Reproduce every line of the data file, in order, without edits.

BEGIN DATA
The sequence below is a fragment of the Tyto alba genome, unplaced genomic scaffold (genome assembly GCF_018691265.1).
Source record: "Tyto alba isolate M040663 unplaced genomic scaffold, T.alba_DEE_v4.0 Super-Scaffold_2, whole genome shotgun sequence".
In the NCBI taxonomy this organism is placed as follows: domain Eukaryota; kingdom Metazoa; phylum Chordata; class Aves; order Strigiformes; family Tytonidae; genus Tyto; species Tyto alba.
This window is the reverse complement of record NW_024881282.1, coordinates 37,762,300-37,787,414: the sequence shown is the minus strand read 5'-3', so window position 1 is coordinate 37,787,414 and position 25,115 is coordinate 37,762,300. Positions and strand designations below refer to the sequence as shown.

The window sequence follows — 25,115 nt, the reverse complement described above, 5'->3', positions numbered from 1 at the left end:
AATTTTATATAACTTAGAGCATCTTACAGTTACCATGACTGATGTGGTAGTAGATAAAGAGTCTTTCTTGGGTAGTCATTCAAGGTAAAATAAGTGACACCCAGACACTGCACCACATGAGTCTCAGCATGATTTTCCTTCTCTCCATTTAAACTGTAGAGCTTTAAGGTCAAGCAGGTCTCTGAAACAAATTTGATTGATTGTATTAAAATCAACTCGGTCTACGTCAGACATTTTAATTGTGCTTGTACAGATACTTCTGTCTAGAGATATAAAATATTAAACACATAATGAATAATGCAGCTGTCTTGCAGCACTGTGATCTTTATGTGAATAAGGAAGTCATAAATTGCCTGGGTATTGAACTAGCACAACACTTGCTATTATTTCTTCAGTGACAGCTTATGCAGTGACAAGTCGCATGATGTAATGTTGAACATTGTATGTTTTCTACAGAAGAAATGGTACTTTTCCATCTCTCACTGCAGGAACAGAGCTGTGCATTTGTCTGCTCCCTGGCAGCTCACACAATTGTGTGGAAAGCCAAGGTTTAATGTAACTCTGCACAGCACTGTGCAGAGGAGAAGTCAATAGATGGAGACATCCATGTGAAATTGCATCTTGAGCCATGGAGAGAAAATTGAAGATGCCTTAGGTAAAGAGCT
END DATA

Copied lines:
The sequence below is a fragment of the Tyto alba genome, unplaced genomic scaffold (genome assembly GCF_018691265.1).
Source record: "Tyto alba isolate M040663 unplaced genomic scaffold, T.alba_DEE_v4.0 Super-Scaffold_2, whole genome shotgun sequence".
In the NCBI taxonomy this organism is placed as follows: domain Eukaryota; kingdom Metazoa; phylum Chordata; class Aves; order Strigiformes; family Tytonidae; genus Tyto; species Tyto alba.
This window is the reverse complement of record NW_024881282.1, coordinates 37,762,300-37,787,414: the sequence shown is the minus strand read 5'-3', so window position 1 is coordinate 37,787,414 and position 25,115 is coordinate 37,762,300. Positions and strand designations below refer to the sequence as shown.

The window sequence follows — 25,115 nt, the reverse complement described above, 5'->3', positions numbered from 1 at the left end:
AATTTTATATAACTTAGAGCATCTTACAGTTACCATGACTGATGTGGTAGTAGATAAAGAGTCTTTCTTGGGTAGTCATTCAAGGTAAAATAAGTGACACCCAGACACTGCACCACATGAGTCTCAGCATGATTTTCCTTCTCTCCATTTAAACTGTAGAGCTTTAAGGTCAAGCAGGTCTCTGAAACAAATTTGATTGATTGTATTAAAATCAACTCGGTCTACGTCAGACATTTTAATTGTGCTTGTACAGATACTTCTGTCTAGAGATATAAAATATTAAACACATAATGAATAATGCAGCTGTCTTGCAGCACTGTGATCTTTATGTGAATAAGGAAGTCATAAATTGCCTGGGTATTGAACTAGCACAACACTTGCTATTATTTCTTCAGTGACAGCTTATGCAGTGACAAGTCGCATGATGTAATGTTGAACATTGTATGTTTTCTACAGAAGAAATGGTACTTTTCCATCTCTCACTGCAGGAACAGAGCTGTGCATTTGTCTGCTCCCTGGCAGCTCACACAATTGTGTGGAAAGCCAAGGTTTAATGTAACTCTGCACAGCACTGTGCAGAGGAGAAGTCAATAGATGGAGACATCCATGTGAAATTGCATCTTGAGCCATGGAGAGAAAATTGAAGATGCCTTAGGTAAAGAGCT